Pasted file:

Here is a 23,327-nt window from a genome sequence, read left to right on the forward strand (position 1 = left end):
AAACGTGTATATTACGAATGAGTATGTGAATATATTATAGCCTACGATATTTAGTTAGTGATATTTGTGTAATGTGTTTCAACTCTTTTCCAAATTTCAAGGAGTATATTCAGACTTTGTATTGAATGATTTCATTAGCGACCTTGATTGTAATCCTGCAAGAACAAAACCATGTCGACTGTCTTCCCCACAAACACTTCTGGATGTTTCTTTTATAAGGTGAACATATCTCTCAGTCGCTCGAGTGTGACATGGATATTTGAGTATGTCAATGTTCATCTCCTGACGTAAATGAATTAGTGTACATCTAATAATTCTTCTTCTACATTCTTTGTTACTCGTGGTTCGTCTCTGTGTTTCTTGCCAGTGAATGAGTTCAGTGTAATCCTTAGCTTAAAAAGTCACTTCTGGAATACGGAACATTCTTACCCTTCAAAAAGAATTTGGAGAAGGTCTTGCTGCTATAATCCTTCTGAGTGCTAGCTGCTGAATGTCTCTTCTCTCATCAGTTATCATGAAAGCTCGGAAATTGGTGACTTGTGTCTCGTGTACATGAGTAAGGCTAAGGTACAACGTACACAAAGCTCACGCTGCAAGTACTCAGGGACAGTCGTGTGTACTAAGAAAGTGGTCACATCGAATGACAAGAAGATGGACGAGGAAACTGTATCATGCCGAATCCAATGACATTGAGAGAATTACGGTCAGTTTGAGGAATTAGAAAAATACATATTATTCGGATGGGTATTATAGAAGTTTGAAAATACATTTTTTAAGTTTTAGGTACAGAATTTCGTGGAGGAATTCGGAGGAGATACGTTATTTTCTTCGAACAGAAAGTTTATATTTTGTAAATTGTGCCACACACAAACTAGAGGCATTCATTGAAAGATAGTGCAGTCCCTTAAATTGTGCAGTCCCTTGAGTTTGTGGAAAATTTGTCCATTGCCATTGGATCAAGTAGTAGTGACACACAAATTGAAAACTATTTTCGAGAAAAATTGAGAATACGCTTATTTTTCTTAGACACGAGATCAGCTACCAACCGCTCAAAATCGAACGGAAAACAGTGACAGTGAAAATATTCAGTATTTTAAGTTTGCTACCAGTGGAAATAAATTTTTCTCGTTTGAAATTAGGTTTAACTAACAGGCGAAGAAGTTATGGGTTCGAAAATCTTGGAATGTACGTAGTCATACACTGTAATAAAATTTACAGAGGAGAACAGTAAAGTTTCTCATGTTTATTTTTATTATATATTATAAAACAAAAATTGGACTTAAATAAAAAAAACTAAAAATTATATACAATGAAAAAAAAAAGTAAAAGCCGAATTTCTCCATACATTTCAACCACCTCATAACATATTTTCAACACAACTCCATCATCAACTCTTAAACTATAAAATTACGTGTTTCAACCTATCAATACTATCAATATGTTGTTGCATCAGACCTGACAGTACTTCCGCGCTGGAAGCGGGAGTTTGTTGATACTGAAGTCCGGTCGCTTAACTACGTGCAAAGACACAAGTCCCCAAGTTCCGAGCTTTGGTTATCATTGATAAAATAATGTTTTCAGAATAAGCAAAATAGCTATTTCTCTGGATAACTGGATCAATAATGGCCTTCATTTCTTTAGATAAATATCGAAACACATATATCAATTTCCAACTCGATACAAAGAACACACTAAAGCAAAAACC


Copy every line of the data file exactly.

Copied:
Here is a 23,327-nt window from a genome sequence, read left to right on the forward strand (position 1 = left end):
AAACGTGTATATTACGAATGAGTATGTGAATATATTATAGCCTACGATATTTAGTTAGTGATATTTGTGTAATGTGTTTCAACTCTTTTCCAAATTTCAAGGAGTATATTCAGACTTTGTATTGAATGATTTCATTAGCGACCTTGATTGTAATCCTGCAAGAACAAAACCATGTCGACTGTCTTCCCCACAAACACTTCTGGATGTTTCTTTTATAAGGTGAACATATCTCTCAGTCGCTCGAGTGTGACATGGATATTTGAGTATGTCAATGTTCATCTCCTGACGTAAATGAATTAGTGTACATCTAATAATTCTTCTTCTACATTCTTTGTTACTCGTGGTTCGTCTCTGTGTTTCTTGCCAGTGAATGAGTTCAGTGTAATCCTTAGCTTAAAAAGTCACTTCTGGAATACGGAACATTCTTACCCTTCAAAAAGAATTTGGAGAAGGTCTTGCTGCTATAATCCTTCTGAGTGCTAGCTGCTGAATGTCTCTTCTCTCATCAGTTATCATGAAAGCTCGGAAATTGGTGACTTGTGTCTCGTGTACATGAGTAAGGCTAAGGTACAACGTACACAAAGCTCACGCTGCAAGTACTCAGGGACAGTCGTGTGTACTAAGAAAGTGGTCACATCGAATGACAAGAAGATGGACGAGGAAACTGTATCATGCCGAATCCAATGACATTGAGAGAATTACGGTCAGTTTGAGGAATTAGAAAAATACATATTATTCGGATGGGTATTATAGAAGTTTGAAAATACATTTTTTAAGTTTTAGGTACAGAATTTCGTGGAGGAATTCGGAGGAGATACGTTATTTTCTTCGAACAGAAAGTTTATATTTTGTAAATTGTGCCACACACAAACTAGAGGCATTCATTGAAAGATAGTGCAGTCCCTTAAATTGTGCAGTCCCTTGAGTTTGTGGAAAATTTGTCCATTGCCATTGGATCAAGTAGTAGTGACACACAAATTGAAAACTATTTTCGAGAAAAATTGAGAATACGCTTATTTTTCTTAGACACGAGATCAGCTACCAACCGCTCAAAATCGAACGGAAAACAGTGACAGTGAAAATATTCAGTATTTTAAGTTTGCTACCAGTGGAAATAAATTTTTCTCGTTTGAAATTAGGTTTAACTAACAGGCGAAGAAGTTATGGGTTCGAAAATCTTGGAATGTACGTAGTCATACACTGTAATAAAATTTACAGAGGAGAACAGTAAAGTTTCTCATGTTTATTTTTATTATATATTATAAAACAAAAATTGGACTTAAATAAAAAAAACTAAAAATTATATACAATGAAAAAAAAAAGTAAAAGCCGAATTTCTCCATACATTTCAACCACCTCATAACATATTTTCAACACAACTCCATCATCAACTCTTAAACTATAAAATTACGTGTTTCAACCTATCAATACTATCAATATGTTGTTGCATCAGACCTGACAGTACTTCCGCGCTGGAAGCGGGAGTTTGTTGATACTGAAGTCCGGTCGCTTAACTACGTGCAAAGACACAAGTCCCCAAGTTCCGAGCTTTGGTTATCATTGATAAAATAATGTTTTCAGAATAAGCAAAATAGCTATTTCTCTGGATAACTGGATCAATAATGGCCTTCATTTCTTTAGATAAATATCGAAACACATATATCAATTTCCAACTCGATACAAAGAACACACTAAAGCAAAAACC